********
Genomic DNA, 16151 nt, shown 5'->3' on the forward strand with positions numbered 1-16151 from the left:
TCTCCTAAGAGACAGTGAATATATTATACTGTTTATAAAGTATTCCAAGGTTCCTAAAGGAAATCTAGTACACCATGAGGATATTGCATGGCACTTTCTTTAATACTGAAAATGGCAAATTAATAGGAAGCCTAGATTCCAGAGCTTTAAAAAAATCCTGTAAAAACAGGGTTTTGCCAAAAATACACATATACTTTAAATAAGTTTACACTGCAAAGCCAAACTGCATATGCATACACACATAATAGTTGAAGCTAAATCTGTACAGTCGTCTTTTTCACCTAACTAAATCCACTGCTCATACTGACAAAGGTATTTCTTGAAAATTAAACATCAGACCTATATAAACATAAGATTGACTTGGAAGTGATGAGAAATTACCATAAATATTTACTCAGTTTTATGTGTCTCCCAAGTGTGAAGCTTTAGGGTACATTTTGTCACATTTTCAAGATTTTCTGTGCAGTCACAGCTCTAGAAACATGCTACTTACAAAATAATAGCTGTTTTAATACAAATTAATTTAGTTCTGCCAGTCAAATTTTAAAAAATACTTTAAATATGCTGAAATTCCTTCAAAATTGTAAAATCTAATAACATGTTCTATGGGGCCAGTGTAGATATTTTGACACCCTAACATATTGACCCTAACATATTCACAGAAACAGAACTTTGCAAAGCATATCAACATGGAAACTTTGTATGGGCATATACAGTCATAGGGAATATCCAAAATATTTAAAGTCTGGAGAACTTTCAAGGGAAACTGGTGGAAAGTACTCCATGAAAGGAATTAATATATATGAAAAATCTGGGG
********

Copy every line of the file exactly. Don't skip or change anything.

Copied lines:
Genomic DNA, 16151 nt, shown 5'->3' on the forward strand with positions numbered 1-16151 from the left:
TCTCCTAAGAGACAGTGAATATATTATACTGTTTATAAAGTATTCCAAGGTTCCTAAAGGAAATCTAGTACACCATGAGGATATTGCATGGCACTTTCTTTAATACTGAAAATGGCAAATTAATAGGAAGCCTAGATTCCAGAGCTTTAAAAAAATCCTGTAAAAACAGGGTTTTGCCAAAAATACACATATACTTTAAATAAGTTTACACTGCAAAGCCAAACTGCATATGCATACACACATAATAGTTGAAGCTAAATCTGTACAGTCGTCTTTTTCACCTAACTAAATCCACTGCTCATACTGACAAAGGTATTTCTTGAAAATTAAACATCAGACCTATATAAACATAAGATTGACTTGGAAGTGATGAGAAATTACCATAAATATTTACTCAGTTTTATGTGTCTCCCAAGTGTGAAGCTTTAGGGTACATTTTGTCACATTTTCAAGATTTTCTGTGCAGTCACAGCTCTAGAAACATGCTACTTACAAAATAATAGCTGTTTTAATACAAATTAATTTAGTTCTGCCAGTCAAATTTTAAAAAATACTTTAAATATGCTGAAATTCCTTCAAAATTGTAAAATCTAATAACATGTTCTATGGGGCCAGTGTAGATATTTTGACACCCTAACATATTGACCCTAACATATTCACAGAAACAGAACTTTGCAAAGCATATCAACATGGAAACTTTGTATGGGCATATACAGTCATAGGGAATATCCAAAATATTTAAAGTCTGGAGAACTTTCAAGGGAAACTGGTGGAAAGTACTCCATGAAAGGAATTAATATATATGAAAAATCTGGGG